Ashton-in-Makerfield

ASHTON-IN-MAKERFIELD, or Ashton-le-Willows, a township, in the union of Wigan, hundred of West Derby, S. division of the county of Lancaster, 5 miles (S.) from Wigan, and 7 miles (N. N. W.) from Warrington. The township was until lately, with Haydock, a chapelry in the parish of Winwick; and consists of three parts, viz.: the Town-End, the Brynn-End, and the Garswood-End, comprising together 6057 acres, and containing 5915 inhabitants. By an act of parliament for the division of Winwick, passed in 1845, the Brynn-End and the Garswood-End were made a separate parish, called the rectory of Ashton; the Town-End was annexed to the adjoining township of Haydock, and the two places formed into another and distinct parish, called the vicarage of St. Thomas (the Apostle) in Ashton. The district forms part of the great coal-field of Lancashire; it is dry and healthy, the surface level, and the soil a heavy clay. One of the great lines of road from London to Edinburgh runs through the town of Ashton, and other facilities of communication are furnished by the Sankey canal, the Leeds and Liverpool canal, and the Liverpool and Manchester railway; the last being two miles distant, at Newton. The place has long been famous for the manufacture of locks and hinges; and employment is also afforded to the inhabitants in several cotton and other manufactories, and in the working of the contiguous extensive and valuable coal-mines. The lord of the manor, Sir John Gerard, Bart., holds a court leet every September. A fair is held on the 21st and 22nd of the same month.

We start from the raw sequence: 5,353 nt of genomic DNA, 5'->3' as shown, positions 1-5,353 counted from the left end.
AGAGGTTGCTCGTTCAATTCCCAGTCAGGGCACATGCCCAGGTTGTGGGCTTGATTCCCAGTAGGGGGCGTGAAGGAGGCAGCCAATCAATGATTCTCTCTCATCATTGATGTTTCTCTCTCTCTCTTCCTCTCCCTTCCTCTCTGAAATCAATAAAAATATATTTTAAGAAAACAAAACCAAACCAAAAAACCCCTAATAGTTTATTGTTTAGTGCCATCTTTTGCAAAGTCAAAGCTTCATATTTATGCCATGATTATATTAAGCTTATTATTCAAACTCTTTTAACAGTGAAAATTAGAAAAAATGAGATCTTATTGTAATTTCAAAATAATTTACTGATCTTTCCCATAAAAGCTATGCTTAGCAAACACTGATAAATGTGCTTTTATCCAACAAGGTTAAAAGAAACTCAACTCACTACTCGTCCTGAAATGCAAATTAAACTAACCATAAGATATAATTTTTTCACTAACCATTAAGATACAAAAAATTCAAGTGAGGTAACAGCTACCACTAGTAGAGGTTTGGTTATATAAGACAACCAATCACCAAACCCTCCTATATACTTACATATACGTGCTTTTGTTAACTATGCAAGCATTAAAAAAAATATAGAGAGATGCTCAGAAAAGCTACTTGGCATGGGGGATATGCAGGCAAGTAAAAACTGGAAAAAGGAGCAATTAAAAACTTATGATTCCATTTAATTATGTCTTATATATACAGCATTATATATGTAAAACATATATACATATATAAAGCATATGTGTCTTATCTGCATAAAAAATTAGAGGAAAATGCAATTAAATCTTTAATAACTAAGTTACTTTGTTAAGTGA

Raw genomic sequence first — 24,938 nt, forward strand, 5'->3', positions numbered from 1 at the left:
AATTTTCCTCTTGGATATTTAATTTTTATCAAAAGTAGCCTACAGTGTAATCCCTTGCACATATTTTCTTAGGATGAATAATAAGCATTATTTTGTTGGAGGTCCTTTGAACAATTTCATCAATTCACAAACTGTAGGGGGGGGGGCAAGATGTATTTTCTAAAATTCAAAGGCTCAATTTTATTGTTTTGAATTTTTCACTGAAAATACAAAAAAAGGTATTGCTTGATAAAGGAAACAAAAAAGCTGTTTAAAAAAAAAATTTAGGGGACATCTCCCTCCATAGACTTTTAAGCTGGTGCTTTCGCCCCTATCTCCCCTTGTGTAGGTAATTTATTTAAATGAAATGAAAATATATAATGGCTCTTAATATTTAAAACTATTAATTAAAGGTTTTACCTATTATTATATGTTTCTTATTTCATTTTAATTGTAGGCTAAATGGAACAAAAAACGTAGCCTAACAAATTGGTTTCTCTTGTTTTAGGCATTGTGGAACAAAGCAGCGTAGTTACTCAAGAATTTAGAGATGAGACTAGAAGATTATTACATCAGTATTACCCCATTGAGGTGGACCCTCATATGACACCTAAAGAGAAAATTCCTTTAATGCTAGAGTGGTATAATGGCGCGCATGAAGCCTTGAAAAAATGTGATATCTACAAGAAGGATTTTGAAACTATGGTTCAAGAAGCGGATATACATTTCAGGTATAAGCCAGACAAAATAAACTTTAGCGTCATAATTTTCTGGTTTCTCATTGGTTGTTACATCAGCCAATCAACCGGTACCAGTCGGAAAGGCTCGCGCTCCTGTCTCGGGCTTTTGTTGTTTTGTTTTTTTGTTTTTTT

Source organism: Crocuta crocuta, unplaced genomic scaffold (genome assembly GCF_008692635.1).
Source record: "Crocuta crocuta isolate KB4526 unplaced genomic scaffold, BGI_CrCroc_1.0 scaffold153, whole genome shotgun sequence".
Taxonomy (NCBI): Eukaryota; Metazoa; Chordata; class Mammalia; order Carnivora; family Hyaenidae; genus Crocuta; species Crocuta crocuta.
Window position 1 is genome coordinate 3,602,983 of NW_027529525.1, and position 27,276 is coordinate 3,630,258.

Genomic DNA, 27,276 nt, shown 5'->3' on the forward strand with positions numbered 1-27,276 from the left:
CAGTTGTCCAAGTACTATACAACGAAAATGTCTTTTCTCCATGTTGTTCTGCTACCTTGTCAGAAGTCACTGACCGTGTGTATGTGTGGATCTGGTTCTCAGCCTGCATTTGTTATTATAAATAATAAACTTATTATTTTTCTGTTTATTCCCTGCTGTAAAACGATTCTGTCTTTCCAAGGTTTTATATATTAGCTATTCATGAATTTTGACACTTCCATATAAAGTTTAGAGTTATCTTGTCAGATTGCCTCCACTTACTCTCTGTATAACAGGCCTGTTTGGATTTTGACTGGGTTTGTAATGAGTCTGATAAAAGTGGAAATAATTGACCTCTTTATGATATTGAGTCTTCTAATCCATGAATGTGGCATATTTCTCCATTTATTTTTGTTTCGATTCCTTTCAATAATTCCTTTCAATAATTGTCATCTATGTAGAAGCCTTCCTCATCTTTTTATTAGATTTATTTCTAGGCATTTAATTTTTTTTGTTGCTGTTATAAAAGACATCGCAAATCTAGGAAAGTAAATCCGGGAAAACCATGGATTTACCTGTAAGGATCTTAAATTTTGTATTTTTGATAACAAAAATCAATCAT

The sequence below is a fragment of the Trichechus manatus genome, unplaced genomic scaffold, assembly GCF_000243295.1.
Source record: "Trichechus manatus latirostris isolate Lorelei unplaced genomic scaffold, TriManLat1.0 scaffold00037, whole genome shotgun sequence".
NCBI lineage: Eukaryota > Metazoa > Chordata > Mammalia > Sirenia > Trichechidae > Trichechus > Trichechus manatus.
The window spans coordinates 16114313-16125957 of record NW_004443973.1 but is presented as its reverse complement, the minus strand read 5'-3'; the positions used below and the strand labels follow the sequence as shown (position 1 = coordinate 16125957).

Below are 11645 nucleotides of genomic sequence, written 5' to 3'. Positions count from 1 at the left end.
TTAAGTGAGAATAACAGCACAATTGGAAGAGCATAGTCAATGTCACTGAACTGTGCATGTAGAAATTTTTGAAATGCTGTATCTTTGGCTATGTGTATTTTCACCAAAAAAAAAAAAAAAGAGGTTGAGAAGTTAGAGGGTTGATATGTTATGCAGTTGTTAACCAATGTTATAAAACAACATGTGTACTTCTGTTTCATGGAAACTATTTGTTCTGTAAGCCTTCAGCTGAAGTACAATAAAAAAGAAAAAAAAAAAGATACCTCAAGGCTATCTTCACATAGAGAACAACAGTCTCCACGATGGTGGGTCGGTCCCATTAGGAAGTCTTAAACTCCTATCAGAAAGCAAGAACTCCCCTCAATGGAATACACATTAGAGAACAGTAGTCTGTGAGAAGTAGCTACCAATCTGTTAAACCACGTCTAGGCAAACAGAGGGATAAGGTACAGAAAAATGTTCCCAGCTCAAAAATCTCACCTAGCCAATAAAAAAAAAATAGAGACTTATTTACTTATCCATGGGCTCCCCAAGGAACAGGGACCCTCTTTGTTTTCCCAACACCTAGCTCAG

The rectory of Ashton is endowed with the tithes of the whole township, which have been commuted for £600; patron, the Earl of Derby: the next presentation, however, will be exercised by the present rector of Winwick, should a vacancy occur during his incumbency. The church, dedicated to the Trinity, is situated near Downall-Green, in Garswood-End; it was built in 1838, principally at the expense of the rector of Winwick, and is a cruciform edifice in the early English style: the cost was £2600. The rectory-house adjoins the church, as also does a handsome and commodious school-house: twelve acres of land surrounding the rectory have been purchased for glebe. The vicarage of St. Thomas is in the patronage of the Rector of Ashton; net income, £300, arising partly from 24 acres of glebe and the tithes of the township of Haydock: there is a glebe-house. The church stands in almost the centre of the town: it was rebuilt in 1715, was enlarged in 1784, and again in 1815, and has a campanile turret with a clock. A free grammar school, at Seneley Green, was founded in 1588 by Robert Byrchall, and is endowed with £50 per annum. The Independents, Quakers, Unitarians, and Roman Catholics have places of worship. Many curious fossils are found in the coal-mines.

Transcribed from A Topographical Dictionary of England, by Samuel Lewis, 7th edition, published in 1848.

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